1850 Alexandre Puiseux distinguishes between poles and branch points and introduces the concept of essential singular points.
1850 George Stokes proves Stokes' theorem.
1854 Bernhard Riemann introduces Riemannian geometry.
1854 Arthur Cayley shows that quaternions can be used to represent rotations in four-dimensional space.
1858 August Mobius invents the Mobius strip.
1870 Felix Klein constructs an analytic geometry for Lobachevski's geometry thereby establishing its self-consistency and the logical independence of Euclid's fifth postulate.
1873 Charles Hermite proves that is transcendental.
1873 Georg Frobenius presents his method for finding series solutions to linear differential equations with regular singular points.
1878 Charles Hermite solves the general quintic equation by means of elliptic and modular functions.
1882 Ferdinand Lindeman proves that pi is transcendental and that the circle cannot be squared with a compass and straight edge.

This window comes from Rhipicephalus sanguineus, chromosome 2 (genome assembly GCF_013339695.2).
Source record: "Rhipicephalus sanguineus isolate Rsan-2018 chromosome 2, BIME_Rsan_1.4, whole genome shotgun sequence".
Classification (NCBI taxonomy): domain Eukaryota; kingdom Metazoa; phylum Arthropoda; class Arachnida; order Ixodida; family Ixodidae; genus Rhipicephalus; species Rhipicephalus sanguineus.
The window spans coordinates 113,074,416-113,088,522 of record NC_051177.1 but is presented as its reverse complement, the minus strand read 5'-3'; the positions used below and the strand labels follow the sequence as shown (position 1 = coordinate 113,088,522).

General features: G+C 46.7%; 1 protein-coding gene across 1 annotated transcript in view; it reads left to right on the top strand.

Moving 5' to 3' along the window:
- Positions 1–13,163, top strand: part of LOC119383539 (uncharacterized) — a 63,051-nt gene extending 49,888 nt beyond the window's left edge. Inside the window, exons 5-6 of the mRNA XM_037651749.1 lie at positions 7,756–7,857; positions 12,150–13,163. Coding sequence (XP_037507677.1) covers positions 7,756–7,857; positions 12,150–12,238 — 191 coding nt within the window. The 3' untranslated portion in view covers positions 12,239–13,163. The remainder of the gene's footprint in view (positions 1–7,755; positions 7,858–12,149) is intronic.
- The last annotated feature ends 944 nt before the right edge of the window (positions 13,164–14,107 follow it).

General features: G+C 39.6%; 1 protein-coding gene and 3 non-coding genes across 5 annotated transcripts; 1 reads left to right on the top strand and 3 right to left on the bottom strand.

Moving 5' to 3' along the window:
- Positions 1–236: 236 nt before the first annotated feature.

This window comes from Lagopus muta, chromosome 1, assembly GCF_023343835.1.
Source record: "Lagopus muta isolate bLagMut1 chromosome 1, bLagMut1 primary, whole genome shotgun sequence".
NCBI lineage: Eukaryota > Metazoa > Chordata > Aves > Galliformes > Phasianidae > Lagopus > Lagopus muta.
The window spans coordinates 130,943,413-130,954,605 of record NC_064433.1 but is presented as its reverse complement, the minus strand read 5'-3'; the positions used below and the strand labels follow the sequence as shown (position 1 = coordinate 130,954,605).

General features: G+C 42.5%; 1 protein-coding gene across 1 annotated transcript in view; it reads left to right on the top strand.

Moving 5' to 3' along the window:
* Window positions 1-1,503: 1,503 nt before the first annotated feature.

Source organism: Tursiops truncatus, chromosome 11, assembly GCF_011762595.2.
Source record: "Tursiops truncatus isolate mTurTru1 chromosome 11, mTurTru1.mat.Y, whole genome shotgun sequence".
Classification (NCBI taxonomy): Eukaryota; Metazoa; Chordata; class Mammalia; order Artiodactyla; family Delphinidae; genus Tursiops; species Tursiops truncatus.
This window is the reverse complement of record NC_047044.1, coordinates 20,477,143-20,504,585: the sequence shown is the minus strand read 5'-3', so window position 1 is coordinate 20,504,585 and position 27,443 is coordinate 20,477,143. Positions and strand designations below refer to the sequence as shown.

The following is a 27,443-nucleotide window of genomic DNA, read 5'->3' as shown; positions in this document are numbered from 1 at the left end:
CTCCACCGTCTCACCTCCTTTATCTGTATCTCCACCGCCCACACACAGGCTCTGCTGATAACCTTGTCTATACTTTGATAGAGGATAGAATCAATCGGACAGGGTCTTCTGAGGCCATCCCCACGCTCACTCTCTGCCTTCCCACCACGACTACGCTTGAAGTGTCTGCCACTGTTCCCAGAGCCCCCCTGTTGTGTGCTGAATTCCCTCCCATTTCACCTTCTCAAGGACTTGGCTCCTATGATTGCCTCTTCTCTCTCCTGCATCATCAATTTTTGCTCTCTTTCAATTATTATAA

1882 Felix Klein invents the Klein bottle.
1895 Diederik Korteweg and Gustav de Vries derive the KdV equation to describe the development of long solitary water waves in a canal of rectangular cross section.
1896 Jacques Hadamard and Charles de La Vallee-Poussin independently prove the prime number theorem.
1899 David Hilbert presents a set of self-consistent geometric axioms in Foundations of Geometry.
1900 David Hilbert states his list of 23 problems which show where further mathematical work is needed.
1901 Elie Cartan develops the exterior derivative.
1903 C. Runge presents a fast Fourier transform algorithm.
1908 Ernst Zermelo axiomatizes set theory.
1912 L.E.J. Brouwer presents the Brouwer fixed-point theorem.
1914 Srinivasa Ramanujan publishes Modular Equations and Approximations to pi.
1928 John von Neumann begins devising the principles of game theory and proves the minimax theorem.
1930 Casimir Kuratowski shows that the three cottage problem has no solution.
1931 Kurt Godel shows that mathematical systems are not fully self-contained.
1933 Karol Borsuk and Stanislaw Ulam present the Borsuk-Ulam antipodal-point theorem.